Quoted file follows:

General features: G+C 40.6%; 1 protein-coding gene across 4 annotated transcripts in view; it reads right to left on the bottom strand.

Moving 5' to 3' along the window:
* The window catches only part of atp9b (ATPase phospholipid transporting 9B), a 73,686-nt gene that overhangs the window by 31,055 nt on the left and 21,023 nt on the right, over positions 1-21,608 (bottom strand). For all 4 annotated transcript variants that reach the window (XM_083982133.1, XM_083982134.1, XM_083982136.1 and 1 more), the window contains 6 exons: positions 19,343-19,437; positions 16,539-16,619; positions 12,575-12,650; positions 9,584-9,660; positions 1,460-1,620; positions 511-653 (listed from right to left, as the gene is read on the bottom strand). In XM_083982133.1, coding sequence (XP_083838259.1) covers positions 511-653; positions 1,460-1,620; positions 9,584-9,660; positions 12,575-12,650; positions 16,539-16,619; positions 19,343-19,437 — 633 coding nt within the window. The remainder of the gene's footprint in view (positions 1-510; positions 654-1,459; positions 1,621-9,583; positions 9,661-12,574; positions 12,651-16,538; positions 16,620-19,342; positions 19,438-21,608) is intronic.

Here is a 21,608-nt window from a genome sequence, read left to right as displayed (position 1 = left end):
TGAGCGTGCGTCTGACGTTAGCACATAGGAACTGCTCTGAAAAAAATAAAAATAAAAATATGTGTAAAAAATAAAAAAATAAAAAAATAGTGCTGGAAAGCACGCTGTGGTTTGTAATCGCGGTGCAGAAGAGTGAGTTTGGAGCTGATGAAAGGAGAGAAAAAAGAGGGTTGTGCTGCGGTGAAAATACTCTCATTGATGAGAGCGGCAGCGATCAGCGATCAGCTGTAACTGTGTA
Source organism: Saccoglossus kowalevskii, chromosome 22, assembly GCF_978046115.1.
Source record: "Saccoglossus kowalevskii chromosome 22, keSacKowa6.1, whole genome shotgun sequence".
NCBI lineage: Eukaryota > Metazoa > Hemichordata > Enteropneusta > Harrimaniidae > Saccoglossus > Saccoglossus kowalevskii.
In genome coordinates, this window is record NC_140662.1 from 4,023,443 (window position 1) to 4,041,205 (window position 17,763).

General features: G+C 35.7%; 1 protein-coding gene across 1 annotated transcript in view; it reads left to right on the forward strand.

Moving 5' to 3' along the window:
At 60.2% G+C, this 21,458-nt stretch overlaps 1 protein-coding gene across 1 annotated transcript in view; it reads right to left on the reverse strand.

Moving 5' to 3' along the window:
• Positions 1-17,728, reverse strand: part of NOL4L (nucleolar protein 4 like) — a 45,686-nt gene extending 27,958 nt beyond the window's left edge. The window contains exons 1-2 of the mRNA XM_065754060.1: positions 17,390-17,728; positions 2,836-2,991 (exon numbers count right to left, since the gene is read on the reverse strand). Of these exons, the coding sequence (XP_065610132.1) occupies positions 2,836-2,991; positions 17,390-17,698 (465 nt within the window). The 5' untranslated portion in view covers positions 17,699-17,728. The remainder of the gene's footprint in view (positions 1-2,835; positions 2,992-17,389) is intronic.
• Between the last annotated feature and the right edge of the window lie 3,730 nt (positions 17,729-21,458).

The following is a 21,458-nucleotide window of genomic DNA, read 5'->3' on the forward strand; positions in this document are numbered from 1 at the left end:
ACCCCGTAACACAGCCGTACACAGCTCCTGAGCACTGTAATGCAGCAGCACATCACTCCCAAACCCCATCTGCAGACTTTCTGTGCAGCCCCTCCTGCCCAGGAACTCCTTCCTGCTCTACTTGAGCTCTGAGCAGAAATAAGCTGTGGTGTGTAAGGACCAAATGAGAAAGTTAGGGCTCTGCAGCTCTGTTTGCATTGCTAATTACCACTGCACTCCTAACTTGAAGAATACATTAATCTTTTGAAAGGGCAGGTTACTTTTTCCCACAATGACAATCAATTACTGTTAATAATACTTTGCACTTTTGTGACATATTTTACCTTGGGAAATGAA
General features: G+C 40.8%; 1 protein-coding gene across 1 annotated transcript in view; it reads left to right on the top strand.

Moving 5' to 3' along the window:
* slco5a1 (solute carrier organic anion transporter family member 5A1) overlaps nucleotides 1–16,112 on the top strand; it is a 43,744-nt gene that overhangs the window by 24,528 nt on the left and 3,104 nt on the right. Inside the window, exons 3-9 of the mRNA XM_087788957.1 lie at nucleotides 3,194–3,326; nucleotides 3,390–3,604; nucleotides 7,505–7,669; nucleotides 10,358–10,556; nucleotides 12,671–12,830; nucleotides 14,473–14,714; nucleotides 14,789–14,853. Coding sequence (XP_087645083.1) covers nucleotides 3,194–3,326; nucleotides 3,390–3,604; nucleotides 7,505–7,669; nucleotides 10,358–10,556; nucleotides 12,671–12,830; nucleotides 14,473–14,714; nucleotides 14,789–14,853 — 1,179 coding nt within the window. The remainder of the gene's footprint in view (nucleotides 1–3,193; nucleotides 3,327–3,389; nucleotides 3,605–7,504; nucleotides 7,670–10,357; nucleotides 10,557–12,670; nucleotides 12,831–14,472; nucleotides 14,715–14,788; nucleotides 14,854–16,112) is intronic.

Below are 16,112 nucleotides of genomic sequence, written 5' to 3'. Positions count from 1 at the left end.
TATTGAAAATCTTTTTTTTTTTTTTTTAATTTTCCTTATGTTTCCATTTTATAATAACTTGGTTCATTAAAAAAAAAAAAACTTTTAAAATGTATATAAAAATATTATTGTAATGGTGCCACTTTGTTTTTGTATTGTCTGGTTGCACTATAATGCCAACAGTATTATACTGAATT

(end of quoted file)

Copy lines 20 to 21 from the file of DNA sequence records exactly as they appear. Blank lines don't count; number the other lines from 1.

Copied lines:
* slco5a1 (solute carrier organic anion transporter family member 5A1) overlaps nucleotides 1–16,112 on the top strand; it is a 43,744-nt gene that overhangs the window by 24,528 nt on the left and 3,104 nt on the right. Inside the window, exons 3-9 of the mRNA XM_087788957.1 lie at nucleotides 3,194–3,326; nucleotides 3,390–3,604; nucleotides 7,505–7,669; nucleotides 10,358–10,556; nucleotides 12,671–12,830; nucleotides 14,473–14,714; nucleotides 14,789–14,853. Coding sequence (XP_087645083.1) covers nucleotides 3,194–3,326; nucleotides 3,390–3,604; nucleotides 7,505–7,669; nucleotides 10,358–10,556; nucleotides 12,671–12,830; nucleotides 14,473–14,714; nucleotides 14,789–14,853 — 1,179 coding nt within the window. The remainder of the gene's footprint in view (nucleotides 1–3,193; nucleotides 3,327–3,389; nucleotides 3,605–7,504; nucleotides 7,670–10,357; nucleotides 10,557–12,670; nucleotides 12,831–14,472; nucleotides 14,715–14,788; nucleotides 14,854–16,112) is intronic.

Below are 16,112 nucleotides of genomic sequence, written 5' to 3'. Positions count from 1 at the left end.